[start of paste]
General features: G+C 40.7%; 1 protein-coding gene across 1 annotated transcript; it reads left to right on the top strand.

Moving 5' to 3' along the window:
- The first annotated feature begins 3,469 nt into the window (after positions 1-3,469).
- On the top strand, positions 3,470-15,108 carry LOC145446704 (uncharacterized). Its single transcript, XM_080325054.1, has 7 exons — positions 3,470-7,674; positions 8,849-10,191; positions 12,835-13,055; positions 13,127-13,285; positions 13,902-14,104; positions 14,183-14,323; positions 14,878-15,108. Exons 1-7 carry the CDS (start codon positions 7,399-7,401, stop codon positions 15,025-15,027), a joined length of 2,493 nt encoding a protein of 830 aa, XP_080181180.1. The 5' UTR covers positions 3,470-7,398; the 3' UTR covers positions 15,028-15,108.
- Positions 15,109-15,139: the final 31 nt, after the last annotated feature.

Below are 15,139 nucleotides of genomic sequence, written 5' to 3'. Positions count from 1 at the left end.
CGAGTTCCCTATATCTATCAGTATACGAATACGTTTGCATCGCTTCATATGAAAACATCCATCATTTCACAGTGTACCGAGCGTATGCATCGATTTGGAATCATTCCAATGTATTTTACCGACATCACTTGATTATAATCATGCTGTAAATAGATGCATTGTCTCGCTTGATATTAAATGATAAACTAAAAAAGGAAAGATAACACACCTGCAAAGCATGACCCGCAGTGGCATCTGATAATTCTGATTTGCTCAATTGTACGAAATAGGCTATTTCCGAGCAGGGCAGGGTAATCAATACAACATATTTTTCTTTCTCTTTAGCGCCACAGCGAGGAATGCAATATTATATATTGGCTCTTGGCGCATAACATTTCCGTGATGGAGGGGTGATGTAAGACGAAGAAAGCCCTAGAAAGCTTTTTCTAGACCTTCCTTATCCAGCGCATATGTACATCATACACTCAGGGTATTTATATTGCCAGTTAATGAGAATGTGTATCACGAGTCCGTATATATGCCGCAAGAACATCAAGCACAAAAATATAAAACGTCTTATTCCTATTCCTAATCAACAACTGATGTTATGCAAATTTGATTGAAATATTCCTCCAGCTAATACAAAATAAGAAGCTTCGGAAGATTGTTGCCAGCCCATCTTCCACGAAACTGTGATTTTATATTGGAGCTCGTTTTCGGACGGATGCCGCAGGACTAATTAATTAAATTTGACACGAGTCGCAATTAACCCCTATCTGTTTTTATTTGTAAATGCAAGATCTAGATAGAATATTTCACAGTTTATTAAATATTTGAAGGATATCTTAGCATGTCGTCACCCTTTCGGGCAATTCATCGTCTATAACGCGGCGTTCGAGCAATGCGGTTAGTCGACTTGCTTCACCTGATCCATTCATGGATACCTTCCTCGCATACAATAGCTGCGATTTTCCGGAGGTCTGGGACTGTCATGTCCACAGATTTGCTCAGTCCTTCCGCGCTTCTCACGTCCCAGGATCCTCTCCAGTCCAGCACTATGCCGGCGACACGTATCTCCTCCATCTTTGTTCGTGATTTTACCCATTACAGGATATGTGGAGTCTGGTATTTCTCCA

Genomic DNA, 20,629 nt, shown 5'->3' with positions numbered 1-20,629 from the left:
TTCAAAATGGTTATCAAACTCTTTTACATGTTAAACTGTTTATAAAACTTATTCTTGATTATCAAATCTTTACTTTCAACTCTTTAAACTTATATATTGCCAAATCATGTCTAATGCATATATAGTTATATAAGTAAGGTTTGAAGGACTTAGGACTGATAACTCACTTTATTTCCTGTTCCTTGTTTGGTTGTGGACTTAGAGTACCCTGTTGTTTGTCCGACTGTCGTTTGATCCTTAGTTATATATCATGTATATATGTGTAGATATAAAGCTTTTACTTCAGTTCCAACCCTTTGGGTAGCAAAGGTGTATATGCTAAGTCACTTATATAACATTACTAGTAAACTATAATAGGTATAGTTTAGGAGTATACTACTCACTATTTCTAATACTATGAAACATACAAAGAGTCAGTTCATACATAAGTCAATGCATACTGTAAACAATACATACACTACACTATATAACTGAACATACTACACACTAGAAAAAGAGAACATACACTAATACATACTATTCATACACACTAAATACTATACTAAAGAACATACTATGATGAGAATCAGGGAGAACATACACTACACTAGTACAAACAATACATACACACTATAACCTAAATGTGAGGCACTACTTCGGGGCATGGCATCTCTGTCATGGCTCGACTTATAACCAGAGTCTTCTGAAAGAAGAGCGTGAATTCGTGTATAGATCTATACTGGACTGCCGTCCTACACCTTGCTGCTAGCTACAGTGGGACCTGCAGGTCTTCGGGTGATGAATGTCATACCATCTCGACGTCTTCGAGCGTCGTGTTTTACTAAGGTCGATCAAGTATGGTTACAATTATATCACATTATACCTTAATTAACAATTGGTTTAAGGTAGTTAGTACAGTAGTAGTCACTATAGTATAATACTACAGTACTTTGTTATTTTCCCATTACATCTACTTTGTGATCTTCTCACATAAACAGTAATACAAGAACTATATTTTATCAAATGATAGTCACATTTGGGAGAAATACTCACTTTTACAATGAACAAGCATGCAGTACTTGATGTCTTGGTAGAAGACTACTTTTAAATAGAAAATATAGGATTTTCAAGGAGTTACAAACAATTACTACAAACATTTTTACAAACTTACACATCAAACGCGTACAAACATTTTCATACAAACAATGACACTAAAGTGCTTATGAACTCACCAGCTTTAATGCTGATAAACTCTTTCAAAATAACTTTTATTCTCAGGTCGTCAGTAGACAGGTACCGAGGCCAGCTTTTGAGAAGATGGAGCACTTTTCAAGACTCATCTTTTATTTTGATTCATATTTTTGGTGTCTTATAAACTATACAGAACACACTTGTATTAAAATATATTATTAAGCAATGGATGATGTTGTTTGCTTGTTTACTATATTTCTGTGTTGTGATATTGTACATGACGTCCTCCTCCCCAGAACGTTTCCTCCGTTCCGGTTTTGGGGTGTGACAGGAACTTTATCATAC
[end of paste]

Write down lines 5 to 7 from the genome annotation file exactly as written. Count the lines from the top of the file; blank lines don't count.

- Positions 15,109-15,139: the final 31 nt, after the last annotated feature.

Below are 15,139 nucleotides of genomic sequence, written 5' to 3'. Positions count from 1 at the left end.
CGAGTTCCCTATATCTATCAGTATACGAATACGTTTGCATCGCTTCATATGAAAACATCCATCATTTCACAGTGTACCGAGCGTATGCATCGATTTGGAATCATTCCAATGTATTTTACCGACATCACTTGATTATAATCATGCTGTAAATAGATGCATTGTCTCGCTTGATATTAAATGATAAACTAAAAAAGGAAAGATAACACACCTGCAAAGCATGACCCGCAGTGGCATCTGATAATTCTGATTTGCTCAATTGTACGAAATAGGCTATTTCCGAGCAGGGCAGGGTAATCAATACAACATATTTTTCTTTCTCTTTAGCGCCACAGCGAGGAATGCAATATTATATATTGGCTCTTGGCGCATAACATTTCCGTGATGGAGGGGTGATGTAAGACGAAGAAAGCCCTAGAAAGCTTTTTCTAGACCTTCCTTATCCAGCGCATATGTACATCATACACTCAGGGTATTTATATTGCCAGTTAATGAGAATGTGTATCACGAGTCCGTATATATGCCGCAAGAACATCAAGCACAAAAATATAAAACGTCTTATTCCTATTCCTAATCAACAACTGATGTTATGCAAATTTGATTGAAATATTCCTCCAGCTAATACAAAATAAGAAGCTTCGGAAGATTGTTGCCAGCCCATCTTCCACGAAACTGTGATTTTATATTGGAGCTCGTTTTCGGACGGATGCCGCAGGACTAATTAATTAAATTTGACACGAGTCGCAATTAACCCCTATCTGTTTTTATTTGTAAATGCAAGATCTAGATAGAATATTTCACAGTTTATTAAATATTTGAAGGATATCTTAGCATGTCGTCACCCTTTCGGGCAATTCATCGTCTATAACGCGGCGTTCGAGCAATGCGGTTAGTCGACTTGCTTCACCTGATCCATTCATGGATACCTTCCTCGCATACAATAGCTGCGATTTTCCGGAGGTCTGGGACTGTCATGTCCACAGATTTGCTCAGTCCTTCCGCGCTTCTCACGTCCCAGGATCCTCTCCAGTCCAGCACTATGCCGGCGACACGTATCTCCTCCATCTTTGTTCGTGATTTTACCCATTACAGGATATGTGGAGTCTGGTATTTCTCCA